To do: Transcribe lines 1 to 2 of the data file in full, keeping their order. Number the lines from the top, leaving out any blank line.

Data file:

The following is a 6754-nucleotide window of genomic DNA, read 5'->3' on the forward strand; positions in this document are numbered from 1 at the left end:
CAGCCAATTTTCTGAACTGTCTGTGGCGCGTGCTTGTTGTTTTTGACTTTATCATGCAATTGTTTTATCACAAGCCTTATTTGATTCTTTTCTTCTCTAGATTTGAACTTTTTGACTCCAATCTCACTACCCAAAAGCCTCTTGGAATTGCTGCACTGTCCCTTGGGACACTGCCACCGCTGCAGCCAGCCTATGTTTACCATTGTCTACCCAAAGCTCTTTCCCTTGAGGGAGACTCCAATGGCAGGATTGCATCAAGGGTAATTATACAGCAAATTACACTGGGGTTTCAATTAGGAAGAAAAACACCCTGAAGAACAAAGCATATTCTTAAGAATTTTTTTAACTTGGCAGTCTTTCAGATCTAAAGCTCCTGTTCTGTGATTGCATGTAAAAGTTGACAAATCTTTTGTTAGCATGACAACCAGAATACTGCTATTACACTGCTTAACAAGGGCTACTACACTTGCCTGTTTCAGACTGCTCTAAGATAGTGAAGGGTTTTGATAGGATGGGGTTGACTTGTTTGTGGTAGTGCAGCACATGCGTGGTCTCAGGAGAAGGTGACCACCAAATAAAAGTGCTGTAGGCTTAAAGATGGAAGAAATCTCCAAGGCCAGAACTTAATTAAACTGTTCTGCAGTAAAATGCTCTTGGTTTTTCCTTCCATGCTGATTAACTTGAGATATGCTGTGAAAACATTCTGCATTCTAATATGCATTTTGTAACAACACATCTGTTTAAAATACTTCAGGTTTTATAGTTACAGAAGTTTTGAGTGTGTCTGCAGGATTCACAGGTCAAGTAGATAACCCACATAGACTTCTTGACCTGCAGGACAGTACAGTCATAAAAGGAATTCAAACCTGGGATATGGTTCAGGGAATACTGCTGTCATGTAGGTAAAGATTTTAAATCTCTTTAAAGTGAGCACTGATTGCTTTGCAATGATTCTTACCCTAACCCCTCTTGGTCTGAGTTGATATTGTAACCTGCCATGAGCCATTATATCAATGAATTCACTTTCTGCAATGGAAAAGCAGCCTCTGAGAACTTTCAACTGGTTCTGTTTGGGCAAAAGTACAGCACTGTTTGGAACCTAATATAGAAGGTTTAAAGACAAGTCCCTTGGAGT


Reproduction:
The following is a 6754-nucleotide window of genomic DNA, read 5'->3' on the forward strand; positions in this document are numbered from 1 at the left end:
CAGCCAATTTTCTGAACTGTCTGTGGCGCGTGCTTGTTGTTTTTGACTTTATCATGCAATTGTTTTATCACAAGCCTTATTTGATTCTTTTCTTCTCTAGATTTGAACTTTTTGACTCCAATCTCACTACCCAAAAGCCTCTTGGAATTGCTGCACTGTCCCTTGGGACACTGCCACCGCTGCAGCCAGCCTATGTTTACCATTGTCTACCCAAAGCTCTTTCCCTTGAGGGAGACTCCAATGGCAGGATTGCATCAAGGGTAATTATACAGCAAATTACACTGGGGTTTCAATTAGGAAGAAAAACACCCTGAAGAACAAAGCATATTCTTAAGAATTTTTTTAACTTGGCAGTCTTTCAGATCTAAAGCTCCTGTTCTGTGATTGCATGTAAAAGTTGACAAATCTTTTGTTAGCATGACAACCAGAATACTGCTATTACACTGCTTAACAAGGGCTACTACACTTGCCTGTTTCAGACTGCTCTAAGATAGTGAAGGGTTTTGATAGGATGGGGTTGACTTGTTTGTGGTAGTGCAGCACATGCGTGGTCTCAGGAGAAGGTGACCACCAAATAAAAGTGCTGTAGGCTTAAAGATGGAAGAAATCTCCAAGGCCAGAACTTAATTAAACTGTTCTGCAGTAAAATGCTCTTGGTTTTTCCTTCCATGCTGATTAACTTGAGATATGCTGTGAAAACATTCTGCATTCTAATATGCATTTTGTAACAACACATCTGTTTAAAATACTTCAGGTTTTATAGTTACAGAAGTTTTGAGTGTGTCTGCAGGATTCACAGGTCAAGTAGATAACCCACATAGACTTCTTGACCTGCAGGACAGTACAGTCATAAAAGGAATTCAAACCTGGGATATGGTTCAGGGAATACTGCTGTCATGTAGGTAAAGATTTTAAATCTCTTTAAAGTGAGCACTGATTGCTTTGCAATGATTCTTACCCTAACCCCTCTTGGTCTGAGTTGATATTGTAACCTGCCATGAGCCATTATATCAATGAATTCACTTTCTGCAATGGAAAAGCAGCCTCTGAGAACTTTCAACTGGTTCTGTTTGGGCAAAAGTACAGCACTGTTTGGAACCTAATATAGAAGGTTTAAAGACAAGTCCCTTGGAGT